Milkis and Nelson, chs. 8, 9

Nelson, Readings 17, 18


9. 10 Sept. – Evolution of Modern Presidency [Group presentations]

            Milkis and Nelson, chs. 10, 11

            Nelson, Readings 20, 22


III. Presidency and Political Power


10. 12 Sept. – Neustadt and Presidential Power

Neustadt, Prefaces, chs. 1-3

Shribman, David.  “Harvard Professor’s Course Has Shaped Views of a Generation on the Power of the Presidency.”  Wall Street Journal, 4 December 1986, 68.  (To be distributed.)


11. 16 Sept. -- Neustadt and Presidential Power II

            Neustadt, chs. 4-5


12. 18 Sept. – Critiques of Neustadt’s Presidential Power

            Readings TBD


IV. Presidential Selection


13. 22 Sept. – Presidential Nominations

            Edwards/Wayne, ch. 2


14. 24 Sept. – Presidential Elections

            Edwards/Wayne, ch. 3


15. 26 Sept. – President and Public

            Edwards/Wayne, ch. 4


16. 30 Sept. – President and Media

            Edwards/Wayne, ch. 5


V. Presidency and Other Institutions


17. 2 Oct. – President’s Office

            Edwards/Wayne, ch. 6


18. 6 Oct. – President and Executive Branch

            Edwards/Wayne, ch. 9


19. 8 Oct. – President and Congress

            Edwards/Wayne, ch. 10


20. 10 Oct. – Drop [Compensatory time for research paper]


21. 15 Oct. – President and Judiciary

            Edwards/Wayne, ch. 11


22. 17 Oct. – WPR


VI. Presidential Policy Making


23. 21 Oct. – Presidential Decision Making

            Edwards/Wayne, ch. 7


24. 23 Oct. – Psychological Presidency

            Edwards/Wayne, ch. 8


25. 27 Oct. – Presidency and Foreign/Defense Policy Making

Edwards/Wayne, ch. 14


26. 29 Oct. – President as Commander in Chief

            Readings to be distributed.


29 Oct. – Guest lecture: Professor Larry Berman, University of California-Davis


27. 31 Oct. – Drop [Compensatory time for research paper]




VII. Case studies in the Modern Presidency


28. 4 Nov. – Modern Presidency of Franklin D. Roosevelt

Greenstein, chs. 1, 2

Nelson, Readings 23, 24




 29. 6 Nov. – Modern Presidency of Harry S. Truman

     Greenstein, ch. 3

     Nelson, Reading 25


30. 10 Nov. – Modern Presidency of Dwight D. Eisenhower

     Greenstein, ch. 4

     Nelson, Reading 26


31. 13 Nov. – Modern Presidency of John F. Kennedy

     Greenstein, ch. 5

     Nelson, Readings 27, 28


32. 17 Nov. – Modern Presidency of Lyndon B. Johnson

Greenstein, ch. 6

     Nelson, Readings 30, 31


33. 19 Nov. – Modern Presidency of Richard M. Nixon

     Greenstein, ch. 7

     Nelson, Readings 35-38


34. 21 Nov. – Drop [Compensatory time for research paper]




35. 25 Nov. – From Nixon to Ford

     Gergen, chs. 3,4


36. 1 Dec. – Modern Presidency of Ronald Reagan

     Gergen, ch. 7

     Greenstein, ch. 10

     Nelson, Reading 40


37. 3 Dec. – Modern Presidency of Bill Clinton

     Gergen, ch. 10

     Greenstein, ch. 12

     Nelson, Readings 43, 45


38. 5 Dec. – Modern Presidency of George W. Bush

     Greenstein, Afterword

     Instructor-assigned readings


VIII. The Future of the Presidency


8 Dec. – Guest lecture: The Honorable Kim Campbell, 1245-1345, Room TBD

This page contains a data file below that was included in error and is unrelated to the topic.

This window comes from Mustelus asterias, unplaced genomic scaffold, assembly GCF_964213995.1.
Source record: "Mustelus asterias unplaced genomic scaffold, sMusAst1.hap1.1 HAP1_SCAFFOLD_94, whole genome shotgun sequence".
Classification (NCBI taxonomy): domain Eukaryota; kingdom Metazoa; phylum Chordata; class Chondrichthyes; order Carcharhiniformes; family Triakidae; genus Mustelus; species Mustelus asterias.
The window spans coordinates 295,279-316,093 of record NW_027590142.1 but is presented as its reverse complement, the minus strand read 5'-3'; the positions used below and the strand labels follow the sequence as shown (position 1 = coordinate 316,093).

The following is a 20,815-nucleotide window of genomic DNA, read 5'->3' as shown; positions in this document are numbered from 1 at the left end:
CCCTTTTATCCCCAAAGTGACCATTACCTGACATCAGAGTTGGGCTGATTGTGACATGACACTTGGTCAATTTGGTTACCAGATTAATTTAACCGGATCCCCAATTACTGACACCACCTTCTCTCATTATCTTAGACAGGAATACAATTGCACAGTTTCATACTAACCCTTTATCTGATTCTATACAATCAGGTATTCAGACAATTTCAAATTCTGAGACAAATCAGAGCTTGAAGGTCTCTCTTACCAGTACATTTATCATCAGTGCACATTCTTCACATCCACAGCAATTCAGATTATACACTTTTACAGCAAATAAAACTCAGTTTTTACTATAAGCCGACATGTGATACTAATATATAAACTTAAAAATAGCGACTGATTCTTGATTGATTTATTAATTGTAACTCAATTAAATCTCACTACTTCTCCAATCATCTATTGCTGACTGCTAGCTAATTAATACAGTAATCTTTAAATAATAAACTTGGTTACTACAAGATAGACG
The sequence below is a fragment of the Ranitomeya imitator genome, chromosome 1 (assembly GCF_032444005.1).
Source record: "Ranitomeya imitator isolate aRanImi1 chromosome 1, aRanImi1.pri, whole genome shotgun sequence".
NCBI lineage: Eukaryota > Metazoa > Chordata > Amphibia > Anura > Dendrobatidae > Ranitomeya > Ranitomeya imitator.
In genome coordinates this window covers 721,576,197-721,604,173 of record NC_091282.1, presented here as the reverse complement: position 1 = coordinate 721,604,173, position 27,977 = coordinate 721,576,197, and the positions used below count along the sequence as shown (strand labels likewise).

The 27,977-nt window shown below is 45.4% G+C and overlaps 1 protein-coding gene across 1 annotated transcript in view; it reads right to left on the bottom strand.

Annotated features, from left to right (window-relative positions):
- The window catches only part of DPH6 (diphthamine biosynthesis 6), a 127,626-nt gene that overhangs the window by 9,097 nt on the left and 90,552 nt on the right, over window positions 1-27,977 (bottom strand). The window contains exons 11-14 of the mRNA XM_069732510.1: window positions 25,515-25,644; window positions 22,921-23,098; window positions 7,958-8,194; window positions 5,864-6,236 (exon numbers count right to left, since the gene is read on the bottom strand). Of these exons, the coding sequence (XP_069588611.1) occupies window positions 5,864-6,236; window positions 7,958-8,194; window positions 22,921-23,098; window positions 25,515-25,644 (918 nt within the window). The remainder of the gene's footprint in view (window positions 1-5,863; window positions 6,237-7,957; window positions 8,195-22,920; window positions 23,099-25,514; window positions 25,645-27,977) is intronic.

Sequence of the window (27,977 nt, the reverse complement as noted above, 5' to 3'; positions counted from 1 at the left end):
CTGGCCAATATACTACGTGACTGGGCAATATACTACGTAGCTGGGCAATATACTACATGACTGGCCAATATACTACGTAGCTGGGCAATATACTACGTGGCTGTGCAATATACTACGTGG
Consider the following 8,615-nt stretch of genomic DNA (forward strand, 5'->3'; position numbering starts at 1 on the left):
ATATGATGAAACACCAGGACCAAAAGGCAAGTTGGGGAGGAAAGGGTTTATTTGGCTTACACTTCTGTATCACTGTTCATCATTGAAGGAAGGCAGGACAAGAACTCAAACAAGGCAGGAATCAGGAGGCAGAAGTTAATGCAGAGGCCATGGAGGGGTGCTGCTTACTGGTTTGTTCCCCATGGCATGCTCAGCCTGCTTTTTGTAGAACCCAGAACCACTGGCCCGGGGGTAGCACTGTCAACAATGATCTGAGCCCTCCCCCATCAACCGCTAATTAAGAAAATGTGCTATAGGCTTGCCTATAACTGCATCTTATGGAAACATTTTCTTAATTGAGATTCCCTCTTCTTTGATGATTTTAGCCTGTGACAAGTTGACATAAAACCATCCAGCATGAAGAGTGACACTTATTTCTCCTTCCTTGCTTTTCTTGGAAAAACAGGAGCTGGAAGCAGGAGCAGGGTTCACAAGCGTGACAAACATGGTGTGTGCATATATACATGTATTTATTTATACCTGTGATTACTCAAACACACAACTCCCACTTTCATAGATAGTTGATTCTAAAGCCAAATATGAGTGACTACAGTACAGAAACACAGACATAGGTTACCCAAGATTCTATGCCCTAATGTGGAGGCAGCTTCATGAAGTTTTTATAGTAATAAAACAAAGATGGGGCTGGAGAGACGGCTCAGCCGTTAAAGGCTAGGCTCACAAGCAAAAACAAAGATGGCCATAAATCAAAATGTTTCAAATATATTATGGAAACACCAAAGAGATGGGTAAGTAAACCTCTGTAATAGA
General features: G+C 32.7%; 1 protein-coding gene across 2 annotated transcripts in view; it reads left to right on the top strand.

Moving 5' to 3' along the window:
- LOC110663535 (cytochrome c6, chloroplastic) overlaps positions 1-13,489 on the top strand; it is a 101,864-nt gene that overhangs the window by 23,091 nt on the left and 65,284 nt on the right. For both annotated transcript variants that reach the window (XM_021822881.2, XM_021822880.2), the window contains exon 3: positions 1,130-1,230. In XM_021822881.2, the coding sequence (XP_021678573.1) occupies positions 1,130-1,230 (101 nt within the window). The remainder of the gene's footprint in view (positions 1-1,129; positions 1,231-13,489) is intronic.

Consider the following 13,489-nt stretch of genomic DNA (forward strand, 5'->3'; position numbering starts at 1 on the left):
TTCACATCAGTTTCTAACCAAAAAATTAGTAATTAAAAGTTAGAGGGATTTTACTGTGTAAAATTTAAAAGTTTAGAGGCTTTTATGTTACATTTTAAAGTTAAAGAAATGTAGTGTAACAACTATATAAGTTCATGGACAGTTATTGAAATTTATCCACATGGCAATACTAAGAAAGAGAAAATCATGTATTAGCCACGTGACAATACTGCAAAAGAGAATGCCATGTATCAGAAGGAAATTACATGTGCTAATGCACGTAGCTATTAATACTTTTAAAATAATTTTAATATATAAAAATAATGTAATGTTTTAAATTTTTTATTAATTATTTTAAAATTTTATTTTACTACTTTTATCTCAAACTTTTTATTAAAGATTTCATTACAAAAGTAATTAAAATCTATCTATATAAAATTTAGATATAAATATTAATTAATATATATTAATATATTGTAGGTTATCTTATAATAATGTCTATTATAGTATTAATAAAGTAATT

39. 9 Dec. – When Will We Have a Woman President?

     Readings TBD


40. 11 Dec. – Lessons From the Modern Presidency

     Gergen, Conclusion             

     Greenstein, ch. 13






            To ensure that cadets develop both their writing and speaking skills, and can work effectively in groups, this course will have a group exercise early in the semester.  Each class will be divided into four groups of three to five cadets, who will be responsible as a group for leading one of the lessons on the development of the presidency (LSNs 6-9).  Each group will have a cadet in charge (CIC), who will divide responsibility for the lesson among individual cadets.  The group will be responsible for teaching the class about advances and challenges in the presidency during the period under study.  The group will teach a forty-minute lesson, which will be followed by discussion and evaluation of the class.

            Cadets will be graded for this assignment both collectively and individually.  Collectively, the group will be evaluated for organization, preparation, clarity, detail, and cohesiveness.  For example, the individual cadet presentations should fit together into a coherent whole, and the CIC will take the lead in ensuring that they do so.  Groups may use PowerPoint in their lesson, but they should be careful not to rely on it in substitution of teaching.  Cadets are encouraged to prepare handouts, use short (2-3 minutes) video clips, or employ other teaching aids if they advance the lesson.

            Individually, each cadet will be graded on two written assignments.  First, each person will submit a 500-word paper summarizing their key findings about the presidency/ies under study and evaluating the consequences of policy making in that period for the development of the presidency as an institution.  This paper should be written in essay form, with a title page (and creative title), introductory paragraph, supporting points, and a conclusion.  Cadets may rely primarily on course texts for this assignment, but they are also expected to use 2-3 outside sources (books and articles; no more than one website, and any website used should be a reputable scholarly source).  The paper is due on the day of the presentation.